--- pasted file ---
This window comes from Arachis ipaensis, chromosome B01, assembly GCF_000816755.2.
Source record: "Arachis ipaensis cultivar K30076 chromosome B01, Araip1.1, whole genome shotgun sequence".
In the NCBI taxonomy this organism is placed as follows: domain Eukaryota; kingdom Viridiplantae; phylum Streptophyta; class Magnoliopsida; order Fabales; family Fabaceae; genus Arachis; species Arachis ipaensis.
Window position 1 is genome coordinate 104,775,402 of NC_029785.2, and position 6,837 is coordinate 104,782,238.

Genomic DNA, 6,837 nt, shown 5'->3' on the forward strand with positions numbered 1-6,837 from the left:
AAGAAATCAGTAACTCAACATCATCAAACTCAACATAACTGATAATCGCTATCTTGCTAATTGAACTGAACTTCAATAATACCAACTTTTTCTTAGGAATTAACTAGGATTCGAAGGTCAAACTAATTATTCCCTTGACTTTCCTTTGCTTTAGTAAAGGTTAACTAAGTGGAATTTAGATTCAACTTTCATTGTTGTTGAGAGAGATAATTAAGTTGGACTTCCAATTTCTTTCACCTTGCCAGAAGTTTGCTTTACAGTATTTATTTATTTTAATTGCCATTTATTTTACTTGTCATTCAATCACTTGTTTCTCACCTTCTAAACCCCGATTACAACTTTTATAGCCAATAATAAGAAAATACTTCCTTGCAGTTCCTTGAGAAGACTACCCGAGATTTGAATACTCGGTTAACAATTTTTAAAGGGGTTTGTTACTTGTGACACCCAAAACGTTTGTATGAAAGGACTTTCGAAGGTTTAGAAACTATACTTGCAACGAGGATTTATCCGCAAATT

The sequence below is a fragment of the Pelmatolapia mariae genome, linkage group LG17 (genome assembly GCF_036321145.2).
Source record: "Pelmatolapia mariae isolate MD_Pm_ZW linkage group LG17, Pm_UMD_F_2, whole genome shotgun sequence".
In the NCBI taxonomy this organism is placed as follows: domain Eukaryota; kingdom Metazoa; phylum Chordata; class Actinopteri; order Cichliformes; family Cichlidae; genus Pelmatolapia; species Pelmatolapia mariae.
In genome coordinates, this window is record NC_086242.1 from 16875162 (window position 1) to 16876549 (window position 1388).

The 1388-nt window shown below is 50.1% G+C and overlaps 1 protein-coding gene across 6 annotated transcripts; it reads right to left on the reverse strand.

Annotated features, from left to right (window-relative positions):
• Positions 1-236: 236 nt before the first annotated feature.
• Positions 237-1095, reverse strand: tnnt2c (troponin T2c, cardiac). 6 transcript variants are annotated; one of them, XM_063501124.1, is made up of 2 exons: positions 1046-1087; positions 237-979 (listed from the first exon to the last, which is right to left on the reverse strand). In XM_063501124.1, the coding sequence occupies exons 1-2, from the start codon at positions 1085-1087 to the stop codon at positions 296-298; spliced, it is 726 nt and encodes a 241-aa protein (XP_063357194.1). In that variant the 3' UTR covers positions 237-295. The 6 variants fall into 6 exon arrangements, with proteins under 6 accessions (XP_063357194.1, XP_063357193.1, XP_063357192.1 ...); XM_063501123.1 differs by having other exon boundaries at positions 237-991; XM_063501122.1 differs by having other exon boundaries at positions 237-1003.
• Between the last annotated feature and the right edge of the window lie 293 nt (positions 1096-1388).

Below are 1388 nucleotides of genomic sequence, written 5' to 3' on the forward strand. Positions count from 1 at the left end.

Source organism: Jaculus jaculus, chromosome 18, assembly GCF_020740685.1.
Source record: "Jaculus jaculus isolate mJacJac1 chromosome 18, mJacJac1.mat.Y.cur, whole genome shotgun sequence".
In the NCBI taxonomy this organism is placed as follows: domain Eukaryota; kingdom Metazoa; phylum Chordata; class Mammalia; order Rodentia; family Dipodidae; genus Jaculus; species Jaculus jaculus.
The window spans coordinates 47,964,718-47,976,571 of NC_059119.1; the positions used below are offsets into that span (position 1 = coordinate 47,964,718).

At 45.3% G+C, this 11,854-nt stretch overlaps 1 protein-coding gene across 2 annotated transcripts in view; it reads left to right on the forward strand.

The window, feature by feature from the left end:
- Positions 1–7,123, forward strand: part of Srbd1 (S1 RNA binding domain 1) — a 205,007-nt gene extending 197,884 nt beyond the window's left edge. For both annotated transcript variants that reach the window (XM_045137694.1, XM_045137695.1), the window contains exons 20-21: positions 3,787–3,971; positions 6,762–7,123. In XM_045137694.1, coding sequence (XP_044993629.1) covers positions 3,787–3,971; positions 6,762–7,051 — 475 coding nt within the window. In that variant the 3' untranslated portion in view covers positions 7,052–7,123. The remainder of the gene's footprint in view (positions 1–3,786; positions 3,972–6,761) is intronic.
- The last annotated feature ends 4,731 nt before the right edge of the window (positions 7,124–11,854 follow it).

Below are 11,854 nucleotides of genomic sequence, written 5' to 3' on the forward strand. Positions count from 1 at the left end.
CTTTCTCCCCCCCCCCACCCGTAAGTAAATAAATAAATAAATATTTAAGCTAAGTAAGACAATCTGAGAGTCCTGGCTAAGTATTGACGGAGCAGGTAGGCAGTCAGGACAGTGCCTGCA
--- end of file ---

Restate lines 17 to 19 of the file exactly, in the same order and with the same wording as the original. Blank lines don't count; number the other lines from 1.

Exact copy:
Source organism: Jaculus jaculus, chromosome 18, assembly GCF_020740685.1.
Source record: "Jaculus jaculus isolate mJacJac1 chromosome 18, mJacJac1.mat.Y.cur, whole genome shotgun sequence".
In the NCBI taxonomy this organism is placed as follows: domain Eukaryota; kingdom Metazoa; phylum Chordata; class Mammalia; order Rodentia; family Dipodidae; genus Jaculus; species Jaculus jaculus.